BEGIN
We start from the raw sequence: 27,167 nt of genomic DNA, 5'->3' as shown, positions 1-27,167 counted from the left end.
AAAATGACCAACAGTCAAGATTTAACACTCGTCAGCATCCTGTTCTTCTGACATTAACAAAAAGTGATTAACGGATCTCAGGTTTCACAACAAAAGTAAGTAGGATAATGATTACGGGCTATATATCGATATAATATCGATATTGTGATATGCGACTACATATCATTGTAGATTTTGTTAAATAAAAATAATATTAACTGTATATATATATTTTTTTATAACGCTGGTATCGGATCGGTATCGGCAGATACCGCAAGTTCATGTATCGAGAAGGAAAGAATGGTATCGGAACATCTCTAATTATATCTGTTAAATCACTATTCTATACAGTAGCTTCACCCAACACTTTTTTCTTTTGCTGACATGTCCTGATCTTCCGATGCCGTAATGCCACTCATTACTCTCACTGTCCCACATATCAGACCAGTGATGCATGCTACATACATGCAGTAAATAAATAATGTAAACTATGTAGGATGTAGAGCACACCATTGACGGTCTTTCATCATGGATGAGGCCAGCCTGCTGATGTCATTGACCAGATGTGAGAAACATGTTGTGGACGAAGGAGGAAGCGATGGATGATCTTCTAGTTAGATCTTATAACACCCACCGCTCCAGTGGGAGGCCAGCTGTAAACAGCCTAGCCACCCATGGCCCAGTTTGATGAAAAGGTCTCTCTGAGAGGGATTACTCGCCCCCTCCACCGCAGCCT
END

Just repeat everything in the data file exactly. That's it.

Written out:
We start from the raw sequence: 27,167 nt of genomic DNA, 5'->3' as shown, positions 1-27,167 counted from the left end.
AAAATGACCAACAGTCAAGATTTAACACTCGTCAGCATCCTGTTCTTCTGACATTAACAAAAAGTGATTAACGGATCTCAGGTTTCACAACAAAAGTAAGTAGGATAATGATTACGGGCTATATATCGATATAATATCGATATTGTGATATGCGACTACATATCATTGTAGATTTTGTTAAATAAAAATAATATTAACTGTATATATATATTTTTTTATAACGCTGGTATCGGATCGGTATCGGCAGATACCGCAAGTTCATGTATCGAGAAGGAAAGAATGGTATCGGAACATCTCTAATTATATCTGTTAAATCACTATTCTATACAGTAGCTTCACCCAACACTTTTTTCTTTTGCTGACATGTCCTGATCTTCCGATGCCGTAATGCCACTCATTACTCTCACTGTCCCACATATCAGACCAGTGATGCATGCTACATACATGCAGTAAATAAATAATGTAAACTATGTAGGATGTAGAGCACACCATTGACGGTCTTTCATCATGGATGAGGCCAGCCTGCTGATGTCATTGACCAGATGTGAGAAACATGTTGTGGACGAAGGAGGAAGCGATGGATGATCTTCTAGTTAGATCTTATAACACCCACCGCTCCAGTGGGAGGCCAGCTGTAAACAGCCTAGCCACCCATGGCCCAGTTTGATGAAAAGGTCTCTCTGAGAGGGATTACTCGCCCCCTCCACCGCAGCCT